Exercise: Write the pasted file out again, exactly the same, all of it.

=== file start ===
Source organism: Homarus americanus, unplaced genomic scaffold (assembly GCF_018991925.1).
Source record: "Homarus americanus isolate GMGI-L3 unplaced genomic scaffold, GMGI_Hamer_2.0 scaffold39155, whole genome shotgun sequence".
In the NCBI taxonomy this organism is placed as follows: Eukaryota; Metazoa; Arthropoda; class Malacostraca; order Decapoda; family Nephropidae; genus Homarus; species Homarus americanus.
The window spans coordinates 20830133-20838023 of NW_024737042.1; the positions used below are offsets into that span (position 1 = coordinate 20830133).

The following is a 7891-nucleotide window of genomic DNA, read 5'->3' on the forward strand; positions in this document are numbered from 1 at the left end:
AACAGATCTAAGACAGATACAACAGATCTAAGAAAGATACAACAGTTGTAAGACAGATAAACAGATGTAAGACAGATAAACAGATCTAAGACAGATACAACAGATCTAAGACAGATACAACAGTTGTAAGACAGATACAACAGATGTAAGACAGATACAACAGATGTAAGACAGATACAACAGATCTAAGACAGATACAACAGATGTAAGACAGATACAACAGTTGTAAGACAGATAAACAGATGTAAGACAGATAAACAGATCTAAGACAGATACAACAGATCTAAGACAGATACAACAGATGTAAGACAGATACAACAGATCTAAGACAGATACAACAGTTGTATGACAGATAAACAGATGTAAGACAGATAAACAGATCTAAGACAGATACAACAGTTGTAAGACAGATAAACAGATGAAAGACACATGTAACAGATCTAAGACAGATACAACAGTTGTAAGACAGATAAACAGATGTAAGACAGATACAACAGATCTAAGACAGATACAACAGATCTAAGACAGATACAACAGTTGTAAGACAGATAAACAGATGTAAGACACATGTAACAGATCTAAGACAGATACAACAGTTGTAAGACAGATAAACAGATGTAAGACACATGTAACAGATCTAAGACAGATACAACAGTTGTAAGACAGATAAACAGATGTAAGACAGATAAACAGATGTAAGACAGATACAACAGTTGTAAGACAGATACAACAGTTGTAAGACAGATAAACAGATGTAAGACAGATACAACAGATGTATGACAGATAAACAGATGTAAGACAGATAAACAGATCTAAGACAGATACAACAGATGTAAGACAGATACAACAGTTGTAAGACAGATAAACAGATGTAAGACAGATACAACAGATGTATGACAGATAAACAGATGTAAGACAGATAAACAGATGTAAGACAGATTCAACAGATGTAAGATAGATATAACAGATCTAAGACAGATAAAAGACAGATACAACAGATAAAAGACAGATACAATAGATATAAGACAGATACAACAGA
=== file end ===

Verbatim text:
Source organism: Homarus americanus, unplaced genomic scaffold (assembly GCF_018991925.1).
Source record: "Homarus americanus isolate GMGI-L3 unplaced genomic scaffold, GMGI_Hamer_2.0 scaffold39155, whole genome shotgun sequence".
In the NCBI taxonomy this organism is placed as follows: Eukaryota; Metazoa; Arthropoda; class Malacostraca; order Decapoda; family Nephropidae; genus Homarus; species Homarus americanus.
The window spans coordinates 20830133-20838023 of NW_024737042.1; the positions used below are offsets into that span (position 1 = coordinate 20830133).

The following is a 7891-nucleotide window of genomic DNA, read 5'->3' on the forward strand; positions in this document are numbered from 1 at the left end:
AACAGATCTAAGACAGATACAACAGATCTAAGAAAGATACAACAGTTGTAAGACAGATAAACAGATGTAAGACAGATAAACAGATCTAAGACAGATACAACAGATCTAAGACAGATACAACAGTTGTAAGACAGATACAACAGATGTAAGACAGATACAACAGATGTAAGACAGATACAACAGATCTAAGACAGATACAACAGATGTAAGACAGATACAACAGTTGTAAGACAGATAAACAGATGTAAGACAGATAAACAGATCTAAGACAGATACAACAGATCTAAGACAGATACAACAGATGTAAGACAGATACAACAGATCTAAGACAGATACAACAGTTGTATGACAGATAAACAGATGTAAGACAGATAAACAGATCTAAGACAGATACAACAGTTGTAAGACAGATAAACAGATGAAAGACACATGTAACAGATCTAAGACAGATACAACAGTTGTAAGACAGATAAACAGATGTAAGACAGATACAACAGATCTAAGACAGATACAACAGATCTAAGACAGATACAACAGTTGTAAGACAGATAAACAGATGTAAGACACATGTAACAGATCTAAGACAGATACAACAGTTGTAAGACAGATAAACAGATGTAAGACACATGTAACAGATCTAAGACAGATACAACAGTTGTAAGACAGATAAACAGATGTAAGACAGATAAACAGATGTAAGACAGATACAACAGTTGTAAGACAGATACAACAGTTGTAAGACAGATAAACAGATGTAAGACAGATACAACAGATGTATGACAGATAAACAGATGTAAGACAGATAAACAGATCTAAGACAGATACAACAGATGTAAGACAGATACAACAGTTGTAAGACAGATAAACAGATGTAAGACAGATACAACAGATGTATGACAGATAAACAGATGTAAGACAGATAAACAGATGTAAGACAGATTCAACAGATGTAAGATAGATATAACAGATCTAAGACAGATAAAAGACAGATACAACAGATAAAAGACAGATACAATAGATATAAGACAGATACAACAGA